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Ocean waves on a dimly lit day with the sun peering through the clouds.

Gas-passing plankton illuminate another piece of the carbon cycle puzzle

By Steve Lundeberg

The ocean's most abundant bacteria species prevents acetone from being expelled into the atmosphere. (Photo courtesy of Luis Bolaños)

The ocean’s most abundant life form, a type of bacteria discovered by the Department of Microbiology, consumes an organic compound commonly found in solvents like paint remover, a new study shows.

The research led by Associate Professor of Microbiology Kimberly Halsey and then-Ph.D. student Eric Moore revealed that SAR11 bacteria consume acetone, adding evidence to suggest that aspects of the marine carbon cycle, which pulls atmospheric carbon into the sea, are not being considered in the study of the cycle and its ability to buffer climate change.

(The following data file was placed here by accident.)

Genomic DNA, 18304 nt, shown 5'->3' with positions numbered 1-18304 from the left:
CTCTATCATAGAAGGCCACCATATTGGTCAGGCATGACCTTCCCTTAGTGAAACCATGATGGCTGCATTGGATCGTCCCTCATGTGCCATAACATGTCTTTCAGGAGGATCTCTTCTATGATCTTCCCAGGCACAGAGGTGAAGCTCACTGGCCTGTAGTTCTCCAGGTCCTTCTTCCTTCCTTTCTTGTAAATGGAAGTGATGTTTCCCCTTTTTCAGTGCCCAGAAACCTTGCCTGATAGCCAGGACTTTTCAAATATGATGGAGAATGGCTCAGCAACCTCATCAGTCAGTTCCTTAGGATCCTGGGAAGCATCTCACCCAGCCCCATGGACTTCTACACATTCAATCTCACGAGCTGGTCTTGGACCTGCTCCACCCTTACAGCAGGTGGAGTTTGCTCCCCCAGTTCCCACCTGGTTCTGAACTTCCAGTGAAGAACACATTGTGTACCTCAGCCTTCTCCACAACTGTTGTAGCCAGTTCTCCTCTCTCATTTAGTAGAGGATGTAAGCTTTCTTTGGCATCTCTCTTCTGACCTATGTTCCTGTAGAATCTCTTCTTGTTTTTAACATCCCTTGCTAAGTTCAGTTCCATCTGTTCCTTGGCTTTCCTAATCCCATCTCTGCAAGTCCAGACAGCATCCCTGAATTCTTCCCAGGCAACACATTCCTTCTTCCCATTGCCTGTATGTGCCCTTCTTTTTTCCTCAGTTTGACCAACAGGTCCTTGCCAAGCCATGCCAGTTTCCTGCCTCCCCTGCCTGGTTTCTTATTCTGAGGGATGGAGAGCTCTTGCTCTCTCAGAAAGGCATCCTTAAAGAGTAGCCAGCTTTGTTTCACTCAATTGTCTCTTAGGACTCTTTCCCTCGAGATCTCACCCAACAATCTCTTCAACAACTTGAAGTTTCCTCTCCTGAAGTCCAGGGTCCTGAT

Acetone and other volatile organic compound (VOCs) are produced by phytoplankton, microscopic marine algae, and are abundant in the surface ocean, from which they can move into the atmosphere and influence climate.

“It’s important to understand SAR11 and other bacteria’s potential to control the emission of climate-active gases because it helps our overall understanding of climate change and stability,” said Halsey.

Finding that SAR11 consume the gas is particularly significant due to the bacteria species’ massive abundance. “A single milliliter of ocean water might contain a half-million SAR11 cells,” said Distinguished Professor of Microbiology Stephen Giovannoni, who discovered the bacteria in 1990. SAR11 comprise 25% of all ocean plankton, and their combined weight exceeds that of all the ocean’s fish.

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